Georgia health officials said Monday they have identified a likely source of measles outbreaks in Cobb County, linking a number of ailments to a local family of five who traveled to Florida in late September.
Members of the Cobb County family – all of whom were unvaccinated – may have contracted measles during this trip to Florida, the Georgia Department of Public Health reported. The disease has never been reported to Georgia health officials, who only learned the family's diagnoses during their investigation of the outbreak of the highly contagious disease.
Also Monday, the state health agency announced two new cases of measles ̵
The total number of confirmed cases in Cobb County is 11, and the total for the year in Georgia is 18. At least 17 of those affected by
Health officials say all cases in Cobb County are limited to three families who live in the same vicinity with children who have spent time with each other. After being diagnosed with a student in Mabri, those exposed, including unvaccinated students and at least one adult at the school, stay home.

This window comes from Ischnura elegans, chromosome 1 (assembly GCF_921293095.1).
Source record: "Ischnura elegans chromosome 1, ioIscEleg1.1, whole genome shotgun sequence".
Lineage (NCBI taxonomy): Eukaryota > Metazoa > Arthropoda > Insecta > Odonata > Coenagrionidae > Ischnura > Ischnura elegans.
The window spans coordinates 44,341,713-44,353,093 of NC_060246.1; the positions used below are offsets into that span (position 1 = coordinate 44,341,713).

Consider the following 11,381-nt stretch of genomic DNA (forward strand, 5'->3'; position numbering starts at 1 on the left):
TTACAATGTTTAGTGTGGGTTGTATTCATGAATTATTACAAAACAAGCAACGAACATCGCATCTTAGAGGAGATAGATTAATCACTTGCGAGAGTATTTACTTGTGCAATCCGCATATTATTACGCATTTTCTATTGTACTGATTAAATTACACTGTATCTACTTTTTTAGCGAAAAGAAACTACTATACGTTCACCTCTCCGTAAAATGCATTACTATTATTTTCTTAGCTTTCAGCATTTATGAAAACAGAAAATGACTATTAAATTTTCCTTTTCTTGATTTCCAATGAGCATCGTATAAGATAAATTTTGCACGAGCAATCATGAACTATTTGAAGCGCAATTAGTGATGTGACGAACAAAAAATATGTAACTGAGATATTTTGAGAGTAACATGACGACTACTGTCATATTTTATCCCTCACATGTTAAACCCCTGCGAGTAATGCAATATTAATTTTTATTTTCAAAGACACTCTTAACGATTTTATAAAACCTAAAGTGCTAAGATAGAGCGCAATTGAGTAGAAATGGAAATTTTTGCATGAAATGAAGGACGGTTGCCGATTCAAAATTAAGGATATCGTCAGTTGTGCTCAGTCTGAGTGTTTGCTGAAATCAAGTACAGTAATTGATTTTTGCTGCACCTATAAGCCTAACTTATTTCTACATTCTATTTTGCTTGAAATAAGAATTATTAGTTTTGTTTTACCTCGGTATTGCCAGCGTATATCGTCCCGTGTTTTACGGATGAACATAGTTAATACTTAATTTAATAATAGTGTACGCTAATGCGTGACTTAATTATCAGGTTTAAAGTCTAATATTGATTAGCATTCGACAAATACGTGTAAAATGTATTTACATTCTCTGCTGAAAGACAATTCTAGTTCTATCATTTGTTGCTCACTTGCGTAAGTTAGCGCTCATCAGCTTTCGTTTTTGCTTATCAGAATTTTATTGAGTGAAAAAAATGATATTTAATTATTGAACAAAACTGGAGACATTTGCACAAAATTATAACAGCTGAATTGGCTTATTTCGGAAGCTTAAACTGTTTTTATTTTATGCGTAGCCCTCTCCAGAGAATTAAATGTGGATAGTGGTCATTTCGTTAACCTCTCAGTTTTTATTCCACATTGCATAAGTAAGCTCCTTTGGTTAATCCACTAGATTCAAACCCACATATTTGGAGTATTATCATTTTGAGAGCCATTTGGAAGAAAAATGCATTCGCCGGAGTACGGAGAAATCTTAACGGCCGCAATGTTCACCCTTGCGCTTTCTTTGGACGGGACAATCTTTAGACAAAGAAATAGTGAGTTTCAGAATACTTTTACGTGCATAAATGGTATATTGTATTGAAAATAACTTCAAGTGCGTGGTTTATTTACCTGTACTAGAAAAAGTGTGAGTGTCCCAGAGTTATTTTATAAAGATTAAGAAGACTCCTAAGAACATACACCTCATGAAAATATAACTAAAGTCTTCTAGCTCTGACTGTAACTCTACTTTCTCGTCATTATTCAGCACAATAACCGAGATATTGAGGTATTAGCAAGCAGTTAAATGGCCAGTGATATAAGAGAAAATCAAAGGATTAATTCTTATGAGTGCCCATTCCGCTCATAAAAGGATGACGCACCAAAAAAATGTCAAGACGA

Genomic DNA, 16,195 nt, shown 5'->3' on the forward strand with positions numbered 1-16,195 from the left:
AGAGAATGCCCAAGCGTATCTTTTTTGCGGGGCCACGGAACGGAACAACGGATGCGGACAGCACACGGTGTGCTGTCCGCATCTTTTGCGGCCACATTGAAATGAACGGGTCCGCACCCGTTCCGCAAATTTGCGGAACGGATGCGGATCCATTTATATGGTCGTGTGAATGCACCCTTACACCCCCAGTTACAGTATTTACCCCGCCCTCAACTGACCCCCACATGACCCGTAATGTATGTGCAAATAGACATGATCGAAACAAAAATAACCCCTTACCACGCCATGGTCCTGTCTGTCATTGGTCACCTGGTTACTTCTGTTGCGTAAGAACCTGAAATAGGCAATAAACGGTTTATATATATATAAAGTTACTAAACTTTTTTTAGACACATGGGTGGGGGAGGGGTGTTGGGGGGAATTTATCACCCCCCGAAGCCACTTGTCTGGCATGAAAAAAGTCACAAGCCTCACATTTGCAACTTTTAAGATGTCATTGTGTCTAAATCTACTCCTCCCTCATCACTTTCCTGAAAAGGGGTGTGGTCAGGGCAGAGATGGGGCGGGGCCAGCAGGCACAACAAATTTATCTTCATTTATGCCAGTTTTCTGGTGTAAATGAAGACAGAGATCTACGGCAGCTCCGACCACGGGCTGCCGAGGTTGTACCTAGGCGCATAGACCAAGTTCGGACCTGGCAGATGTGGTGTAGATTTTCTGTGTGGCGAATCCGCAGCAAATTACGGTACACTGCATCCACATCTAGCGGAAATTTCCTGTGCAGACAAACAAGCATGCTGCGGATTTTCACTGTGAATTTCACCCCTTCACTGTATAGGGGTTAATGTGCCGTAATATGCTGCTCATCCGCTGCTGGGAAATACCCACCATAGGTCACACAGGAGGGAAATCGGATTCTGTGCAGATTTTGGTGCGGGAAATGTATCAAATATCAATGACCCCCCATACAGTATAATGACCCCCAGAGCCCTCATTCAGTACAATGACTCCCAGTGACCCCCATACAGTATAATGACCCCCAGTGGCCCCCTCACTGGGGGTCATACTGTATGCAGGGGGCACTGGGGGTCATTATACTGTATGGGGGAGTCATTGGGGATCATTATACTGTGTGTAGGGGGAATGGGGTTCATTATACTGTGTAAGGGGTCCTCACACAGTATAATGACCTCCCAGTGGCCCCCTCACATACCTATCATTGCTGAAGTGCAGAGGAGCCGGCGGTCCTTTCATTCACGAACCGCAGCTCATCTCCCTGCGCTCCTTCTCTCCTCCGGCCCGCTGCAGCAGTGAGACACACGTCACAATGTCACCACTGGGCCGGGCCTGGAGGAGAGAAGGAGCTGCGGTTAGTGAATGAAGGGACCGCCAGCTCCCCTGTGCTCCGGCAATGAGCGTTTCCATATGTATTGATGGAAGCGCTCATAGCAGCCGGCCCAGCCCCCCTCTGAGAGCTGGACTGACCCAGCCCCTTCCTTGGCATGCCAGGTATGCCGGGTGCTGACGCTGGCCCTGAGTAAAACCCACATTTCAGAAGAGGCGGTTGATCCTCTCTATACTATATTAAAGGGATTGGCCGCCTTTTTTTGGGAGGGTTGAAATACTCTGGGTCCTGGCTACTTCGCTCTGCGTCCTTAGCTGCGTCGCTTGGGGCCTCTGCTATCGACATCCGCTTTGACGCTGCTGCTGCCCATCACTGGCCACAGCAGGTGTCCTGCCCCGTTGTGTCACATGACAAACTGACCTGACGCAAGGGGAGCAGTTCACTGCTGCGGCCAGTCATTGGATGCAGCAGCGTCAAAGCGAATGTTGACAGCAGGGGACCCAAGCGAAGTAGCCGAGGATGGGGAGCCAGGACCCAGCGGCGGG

If the number of cases does not increase during the incubation period ending November 22, officials said they hoped this would signal the epidemic was contained.
In the USA, most cases of measles are the result of international travel. The virus is usually transmitted here by people who become infected in other countries. These travelers then spread the disease to people who have not been vaccinated.
Public health officials are asking anyone with measles symptoms to call a doctor first before entering a doctor's office or hospital.
The measles virus spreads when an infected person coughs or sneezes. Drops of nose or mouth get up in the air or land on surfaces where germs can live for two hours.
MORE: What is measles and how can you prevent it?
MORE: Four questions about after-school vaccinations in Georgia
The measles is so contagious that if one person has it, up to 90% of the people around it will also become infected if not vaccinated.
Vaccinations are compulsory in Georgia for public school attendance, but there are exceptions for medical and religious reasons.
Approximately 93.6% of young children in Georgia received the recommended measles, mumps and rubella vaccination, slightly lower than the national average of 94.7%, according to a study published in the October issue of the Centers Weekly Report to control and prevent morbidity and mortality.
Also in Georgia, 2.5% of kindergartens had an exception to at least one vaccine, which is the same overall percentage for the United States
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